TV Priest - Upper |  Album reviews

For over a decade we in Britain have been ruled and crushed by the absolute embarrassment of a government made up of a political party so lacking in compassion and decency that it is morally uncomfortable, transparently corrupt and blatantly misanthropic towards its citizens, she voted for them, and especially those who voted for the opposition. Wages have stagnated, hate crimes are rising, while unemployment and homelessness are inevitable on this shrinking island.

Of course, this negligent mess and shameless abuse of power comes as no surprise, and the public’s response to the toxic disdain oozing through their public appearances finds its way into some of the greatest pieces of music made today. Case in point is the debut release of London’s post-punk gobshites TV Priest, which alongside the likes of Neutral and shameare here to cast a damn critical eye on a patriarchal establishment completely devoid of empathy.

The full explosion of bass and guitars by Nic Bueth and Alex Sprogis, bolstering tracks like The Big Curve, Decoration and Slideshow, is as gritty, unstoppable heavy and dominant as world leader Charlie Drinkwater does. His bitter delivery reminds you James Murphy In its most drunk, corpulent, and vicious form, the vocal frustrations are lost in the intrusive feedback. Despite frequent comparisons with late ones The autumn Deity Mark E Smith, the album is more reminiscent of the driving grunge scratches of groups like Then and the politicized feminist anger of L7which is apt as it is released worldwide through Sub Pop, the revered label they both recorded for, and is finally returning to its aggressive roots after two decades of twee electronica and freak folk confusion.


Journal Of A Plague Year and History Week are the two tracks whose ritual anger and fatalistic beauty highlight them amid the rising mud of judgment. Journal accuses you of a hardworking Krautrock riff and Ed Kelland’s viscous drumming, while Drinkwater speaks ad libs about the febrile effects of Covid-19 on our livelihoods, linking it to the bump terror that the world felt centuries ago in the last dark Age was exposed. The lines spit “Hey buddy, normalize this. Hey buddy, dig this pit, you better get used to it,” he reminds us that the psychological warfare that underlies our deteriorating collective psyche is nothing new and immediate action requires. In the elegiac, unbridled, and unholy tale, a flood of phlegmatic tonal energies is carried away by stubborn bursts of feedback.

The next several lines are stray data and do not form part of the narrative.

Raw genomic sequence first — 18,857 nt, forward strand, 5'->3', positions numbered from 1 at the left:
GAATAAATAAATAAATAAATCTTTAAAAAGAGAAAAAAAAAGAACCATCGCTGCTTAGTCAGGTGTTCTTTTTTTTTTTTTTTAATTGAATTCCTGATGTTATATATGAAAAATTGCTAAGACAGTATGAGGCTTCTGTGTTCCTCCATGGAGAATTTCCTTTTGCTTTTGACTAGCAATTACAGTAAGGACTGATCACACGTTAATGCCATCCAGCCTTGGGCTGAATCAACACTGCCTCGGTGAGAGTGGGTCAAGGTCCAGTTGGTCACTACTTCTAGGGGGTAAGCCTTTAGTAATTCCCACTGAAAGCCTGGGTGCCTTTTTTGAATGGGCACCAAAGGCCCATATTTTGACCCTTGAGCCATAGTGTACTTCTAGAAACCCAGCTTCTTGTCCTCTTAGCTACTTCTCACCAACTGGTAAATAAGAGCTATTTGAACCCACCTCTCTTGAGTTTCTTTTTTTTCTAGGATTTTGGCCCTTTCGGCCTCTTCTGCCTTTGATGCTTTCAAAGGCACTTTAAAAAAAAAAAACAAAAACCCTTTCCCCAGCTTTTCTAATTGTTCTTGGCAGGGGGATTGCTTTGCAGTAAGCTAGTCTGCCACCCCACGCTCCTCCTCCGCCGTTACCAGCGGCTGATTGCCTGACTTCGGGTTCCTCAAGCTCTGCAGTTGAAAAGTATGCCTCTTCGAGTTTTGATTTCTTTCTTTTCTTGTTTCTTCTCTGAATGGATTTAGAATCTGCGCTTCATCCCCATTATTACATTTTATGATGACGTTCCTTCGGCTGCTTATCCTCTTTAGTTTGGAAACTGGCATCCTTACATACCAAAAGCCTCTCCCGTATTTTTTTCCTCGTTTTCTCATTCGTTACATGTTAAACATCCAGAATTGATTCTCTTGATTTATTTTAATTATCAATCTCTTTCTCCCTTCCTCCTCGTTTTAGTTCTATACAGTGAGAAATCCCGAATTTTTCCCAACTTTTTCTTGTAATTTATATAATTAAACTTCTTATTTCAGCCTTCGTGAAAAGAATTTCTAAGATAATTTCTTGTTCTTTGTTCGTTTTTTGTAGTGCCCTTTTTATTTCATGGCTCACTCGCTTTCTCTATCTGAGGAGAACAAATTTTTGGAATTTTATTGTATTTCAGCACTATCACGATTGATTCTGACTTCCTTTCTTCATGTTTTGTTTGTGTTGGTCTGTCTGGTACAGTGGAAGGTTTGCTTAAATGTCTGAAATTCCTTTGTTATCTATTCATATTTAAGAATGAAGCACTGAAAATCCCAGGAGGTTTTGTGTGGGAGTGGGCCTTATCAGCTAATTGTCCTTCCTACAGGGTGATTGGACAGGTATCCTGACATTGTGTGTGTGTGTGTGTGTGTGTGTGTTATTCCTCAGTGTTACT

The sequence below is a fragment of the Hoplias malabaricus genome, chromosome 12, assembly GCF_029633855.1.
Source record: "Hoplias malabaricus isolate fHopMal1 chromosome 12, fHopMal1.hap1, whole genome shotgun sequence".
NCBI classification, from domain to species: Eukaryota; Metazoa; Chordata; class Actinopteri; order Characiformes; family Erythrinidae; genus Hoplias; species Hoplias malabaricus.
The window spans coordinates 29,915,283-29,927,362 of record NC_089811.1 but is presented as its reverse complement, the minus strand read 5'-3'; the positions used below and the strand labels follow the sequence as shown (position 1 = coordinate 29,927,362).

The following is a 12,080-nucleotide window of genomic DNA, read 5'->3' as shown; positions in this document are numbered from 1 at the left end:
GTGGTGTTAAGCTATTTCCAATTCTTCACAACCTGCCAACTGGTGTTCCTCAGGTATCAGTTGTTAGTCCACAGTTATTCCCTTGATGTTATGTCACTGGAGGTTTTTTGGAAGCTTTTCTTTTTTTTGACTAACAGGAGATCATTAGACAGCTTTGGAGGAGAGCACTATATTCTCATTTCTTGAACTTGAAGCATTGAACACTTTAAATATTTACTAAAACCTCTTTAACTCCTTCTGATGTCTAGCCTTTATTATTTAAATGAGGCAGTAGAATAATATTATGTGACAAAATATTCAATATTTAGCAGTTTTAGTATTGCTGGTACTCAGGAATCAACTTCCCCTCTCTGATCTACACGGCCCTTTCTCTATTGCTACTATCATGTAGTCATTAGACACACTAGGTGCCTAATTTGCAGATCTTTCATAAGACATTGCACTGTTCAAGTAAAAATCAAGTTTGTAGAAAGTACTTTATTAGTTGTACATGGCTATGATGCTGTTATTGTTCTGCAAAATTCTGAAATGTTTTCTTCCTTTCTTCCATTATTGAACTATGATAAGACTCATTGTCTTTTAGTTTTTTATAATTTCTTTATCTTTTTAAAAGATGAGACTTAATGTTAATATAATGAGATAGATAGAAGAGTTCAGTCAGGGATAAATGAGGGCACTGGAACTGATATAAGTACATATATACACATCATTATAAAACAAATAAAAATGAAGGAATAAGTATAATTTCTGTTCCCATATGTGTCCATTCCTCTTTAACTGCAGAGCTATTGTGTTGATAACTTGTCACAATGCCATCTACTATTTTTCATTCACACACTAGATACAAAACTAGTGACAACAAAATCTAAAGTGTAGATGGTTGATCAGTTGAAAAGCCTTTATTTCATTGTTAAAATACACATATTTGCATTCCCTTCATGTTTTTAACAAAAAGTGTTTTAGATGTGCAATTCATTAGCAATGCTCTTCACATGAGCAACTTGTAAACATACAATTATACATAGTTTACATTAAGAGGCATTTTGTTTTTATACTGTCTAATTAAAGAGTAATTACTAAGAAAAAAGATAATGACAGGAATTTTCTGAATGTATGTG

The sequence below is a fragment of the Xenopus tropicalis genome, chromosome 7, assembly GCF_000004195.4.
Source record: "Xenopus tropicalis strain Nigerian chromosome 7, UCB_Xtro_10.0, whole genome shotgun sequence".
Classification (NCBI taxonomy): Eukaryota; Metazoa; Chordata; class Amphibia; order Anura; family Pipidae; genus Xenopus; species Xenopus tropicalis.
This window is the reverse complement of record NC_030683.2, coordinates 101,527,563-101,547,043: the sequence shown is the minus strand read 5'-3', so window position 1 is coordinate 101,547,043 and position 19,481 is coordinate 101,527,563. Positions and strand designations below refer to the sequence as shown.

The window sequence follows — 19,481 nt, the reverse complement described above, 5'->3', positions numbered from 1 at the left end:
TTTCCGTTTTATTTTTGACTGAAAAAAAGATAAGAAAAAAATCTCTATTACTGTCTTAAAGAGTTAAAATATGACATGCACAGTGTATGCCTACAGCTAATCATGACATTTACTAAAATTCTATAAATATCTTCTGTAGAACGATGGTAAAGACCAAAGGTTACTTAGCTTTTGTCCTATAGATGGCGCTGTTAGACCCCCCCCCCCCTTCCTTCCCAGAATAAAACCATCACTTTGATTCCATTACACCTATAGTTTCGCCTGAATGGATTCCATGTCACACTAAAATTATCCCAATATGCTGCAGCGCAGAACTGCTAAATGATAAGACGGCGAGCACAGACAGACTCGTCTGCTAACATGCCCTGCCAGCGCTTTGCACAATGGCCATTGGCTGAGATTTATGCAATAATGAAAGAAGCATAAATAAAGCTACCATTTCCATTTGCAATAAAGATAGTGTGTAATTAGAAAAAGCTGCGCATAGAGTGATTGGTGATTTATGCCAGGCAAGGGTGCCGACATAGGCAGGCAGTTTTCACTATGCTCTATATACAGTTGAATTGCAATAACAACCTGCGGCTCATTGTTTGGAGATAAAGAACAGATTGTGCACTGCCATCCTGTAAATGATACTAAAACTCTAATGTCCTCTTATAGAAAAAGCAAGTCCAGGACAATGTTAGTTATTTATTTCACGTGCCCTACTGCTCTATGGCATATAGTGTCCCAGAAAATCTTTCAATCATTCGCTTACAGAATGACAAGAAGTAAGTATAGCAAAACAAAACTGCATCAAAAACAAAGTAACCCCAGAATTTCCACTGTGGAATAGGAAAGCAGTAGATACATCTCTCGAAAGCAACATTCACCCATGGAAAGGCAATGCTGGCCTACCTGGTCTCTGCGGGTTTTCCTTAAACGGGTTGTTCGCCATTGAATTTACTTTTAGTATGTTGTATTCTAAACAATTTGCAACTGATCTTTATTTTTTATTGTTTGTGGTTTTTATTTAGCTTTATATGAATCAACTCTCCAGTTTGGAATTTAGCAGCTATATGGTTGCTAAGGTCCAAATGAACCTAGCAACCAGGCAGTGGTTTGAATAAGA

It all comes together on the closer Saintless, where Drinkwater takes advantage of his religious nature and preaches on the unbridled and unholy joys of fatherhood and the dualistic threat when faced with mortality again. His chorus says, “We’re not saints, but that’s fine. Would you have it any other way?” This album is a testament to the group’s belief that tackling social injustice can demonize them, but the answer to the question is emphatically, no, we wouldn’t.